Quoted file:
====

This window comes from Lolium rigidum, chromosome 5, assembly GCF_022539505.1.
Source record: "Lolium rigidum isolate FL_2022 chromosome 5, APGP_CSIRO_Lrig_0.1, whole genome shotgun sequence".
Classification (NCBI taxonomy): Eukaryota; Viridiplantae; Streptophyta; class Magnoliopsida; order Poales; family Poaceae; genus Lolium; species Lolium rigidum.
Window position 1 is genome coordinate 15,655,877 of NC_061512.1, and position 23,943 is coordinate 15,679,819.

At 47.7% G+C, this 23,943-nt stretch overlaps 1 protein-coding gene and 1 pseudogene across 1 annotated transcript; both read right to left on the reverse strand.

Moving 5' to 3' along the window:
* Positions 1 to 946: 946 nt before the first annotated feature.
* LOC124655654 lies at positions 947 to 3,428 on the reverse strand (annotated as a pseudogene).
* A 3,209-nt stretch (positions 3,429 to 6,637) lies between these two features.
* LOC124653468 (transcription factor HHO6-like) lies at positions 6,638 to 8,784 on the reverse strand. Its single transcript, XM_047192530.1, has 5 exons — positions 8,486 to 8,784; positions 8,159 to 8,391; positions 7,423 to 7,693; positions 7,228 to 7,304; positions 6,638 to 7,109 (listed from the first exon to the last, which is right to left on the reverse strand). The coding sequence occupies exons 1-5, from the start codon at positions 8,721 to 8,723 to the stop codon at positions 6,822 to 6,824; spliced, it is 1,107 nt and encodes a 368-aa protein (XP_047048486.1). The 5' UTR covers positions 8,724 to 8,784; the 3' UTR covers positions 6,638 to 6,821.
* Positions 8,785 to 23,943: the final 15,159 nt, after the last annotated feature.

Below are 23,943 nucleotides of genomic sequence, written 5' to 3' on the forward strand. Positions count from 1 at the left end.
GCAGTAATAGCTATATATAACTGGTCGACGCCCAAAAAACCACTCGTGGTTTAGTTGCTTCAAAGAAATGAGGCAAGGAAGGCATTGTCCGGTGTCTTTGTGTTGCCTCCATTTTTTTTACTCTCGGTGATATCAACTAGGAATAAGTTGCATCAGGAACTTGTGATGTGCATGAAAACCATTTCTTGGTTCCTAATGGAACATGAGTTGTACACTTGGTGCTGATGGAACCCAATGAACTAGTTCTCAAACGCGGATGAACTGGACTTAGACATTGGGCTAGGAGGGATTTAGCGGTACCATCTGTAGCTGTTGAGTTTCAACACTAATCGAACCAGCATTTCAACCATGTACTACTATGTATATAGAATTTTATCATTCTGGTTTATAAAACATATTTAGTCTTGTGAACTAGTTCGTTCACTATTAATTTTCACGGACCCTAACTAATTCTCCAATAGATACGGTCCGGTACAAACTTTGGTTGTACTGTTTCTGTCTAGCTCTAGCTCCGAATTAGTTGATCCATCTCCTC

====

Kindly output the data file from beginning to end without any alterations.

This window comes from Lolium rigidum, chromosome 5, assembly GCF_022539505.1.
Source record: "Lolium rigidum isolate FL_2022 chromosome 5, APGP_CSIRO_Lrig_0.1, whole genome shotgun sequence".
Classification (NCBI taxonomy): Eukaryota; Viridiplantae; Streptophyta; class Magnoliopsida; order Poales; family Poaceae; genus Lolium; species Lolium rigidum.
Window position 1 is genome coordinate 15,655,877 of NC_061512.1, and position 23,943 is coordinate 15,679,819.

At 47.7% G+C, this 23,943-nt stretch overlaps 1 protein-coding gene and 1 pseudogene across 1 annotated transcript; both read right to left on the reverse strand.

Moving 5' to 3' along the window:
* Positions 1 to 946: 946 nt before the first annotated feature.
* LOC124655654 lies at positions 947 to 3,428 on the reverse strand (annotated as a pseudogene).
* A 3,209-nt stretch (positions 3,429 to 6,637) lies between these two features.
* LOC124653468 (transcription factor HHO6-like) lies at positions 6,638 to 8,784 on the reverse strand. Its single transcript, XM_047192530.1, has 5 exons — positions 8,486 to 8,784; positions 8,159 to 8,391; positions 7,423 to 7,693; positions 7,228 to 7,304; positions 6,638 to 7,109 (listed from the first exon to the last, which is right to left on the reverse strand). The coding sequence occupies exons 1-5, from the start codon at positions 8,721 to 8,723 to the stop codon at positions 6,822 to 6,824; spliced, it is 1,107 nt and encodes a 368-aa protein (XP_047048486.1). The 5' UTR covers positions 8,724 to 8,784; the 3' UTR covers positions 6,638 to 6,821.
* Positions 8,785 to 23,943: the final 15,159 nt, after the last annotated feature.

Below are 23,943 nucleotides of genomic sequence, written 5' to 3' on the forward strand. Positions count from 1 at the left end.
GCAGTAATAGCTATATATAACTGGTCGACGCCCAAAAAACCACTCGTGGTTTAGTTGCTTCAAAGAAATGAGGCAAGGAAGGCATTGTCCGGTGTCTTTGTGTTGCCTCCATTTTTTTTACTCTCGGTGATATCAACTAGGAATAAGTTGCATCAGGAACTTGTGATGTGCATGAAAACCATTTCTTGGTTCCTAATGGAACATGAGTTGTACACTTGGTGCTGATGGAACCCAATGAACTAGTTCTCAAACGCGGATGAACTGGACTTAGACATTGGGCTAGGAGGGATTTAGCGGTACCATCTGTAGCTGTTGAGTTTCAACACTAATCGAACCAGCATTTCAACCATGTACTACTATGTATATAGAATTTTATCATTCTGGTTTATAAAACATATTTAGTCTTGTGAACTAGTTCGTTCACTATTAATTTTCACGGACCCTAACTAATTCTCCAATAGATACGGTCCGGTACAAACTTTGGTTGTACTGTTTCTGTCTAGCTCTAGCTCCGAATTAGTTGATCCATCTCCTC